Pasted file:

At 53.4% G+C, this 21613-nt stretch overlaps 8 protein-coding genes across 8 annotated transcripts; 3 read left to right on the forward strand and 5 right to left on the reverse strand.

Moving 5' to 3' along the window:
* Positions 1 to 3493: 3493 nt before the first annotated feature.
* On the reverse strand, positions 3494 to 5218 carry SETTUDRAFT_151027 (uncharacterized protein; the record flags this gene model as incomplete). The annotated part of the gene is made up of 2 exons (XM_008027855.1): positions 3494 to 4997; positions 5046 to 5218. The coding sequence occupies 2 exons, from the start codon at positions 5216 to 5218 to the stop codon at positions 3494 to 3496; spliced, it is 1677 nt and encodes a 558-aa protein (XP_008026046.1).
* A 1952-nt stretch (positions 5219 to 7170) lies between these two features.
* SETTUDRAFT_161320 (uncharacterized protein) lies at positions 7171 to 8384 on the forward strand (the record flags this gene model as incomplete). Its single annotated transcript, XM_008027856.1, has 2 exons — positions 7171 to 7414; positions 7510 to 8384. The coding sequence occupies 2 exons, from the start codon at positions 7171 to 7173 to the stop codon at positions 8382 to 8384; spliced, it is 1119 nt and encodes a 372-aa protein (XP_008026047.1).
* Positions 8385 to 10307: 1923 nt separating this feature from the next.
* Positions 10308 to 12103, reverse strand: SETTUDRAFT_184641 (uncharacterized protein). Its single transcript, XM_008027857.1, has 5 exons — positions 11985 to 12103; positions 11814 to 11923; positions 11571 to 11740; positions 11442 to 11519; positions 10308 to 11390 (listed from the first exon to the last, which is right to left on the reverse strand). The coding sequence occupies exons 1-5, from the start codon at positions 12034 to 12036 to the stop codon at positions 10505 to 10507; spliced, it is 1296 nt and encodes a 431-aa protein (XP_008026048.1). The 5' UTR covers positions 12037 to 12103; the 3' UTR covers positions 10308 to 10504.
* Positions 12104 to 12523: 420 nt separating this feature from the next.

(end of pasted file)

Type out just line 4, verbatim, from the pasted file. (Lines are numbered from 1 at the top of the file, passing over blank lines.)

* On the reverse strand, positions 3494 to 5218 carry SETTUDRAFT_151027 (uncharacterized protein; the record flags this gene model as incomplete). The annotated part of the gene is made up of 2 exons (XM_008027855.1): positions 3494 to 4997; positions 5046 to 5218. The coding sequence occupies 2 exons, from the start codon at positions 5216 to 5218 to the stop codon at positions 3494 to 3496; spliced, it is 1677 nt and encodes a 558-aa protein (XP_008026046.1).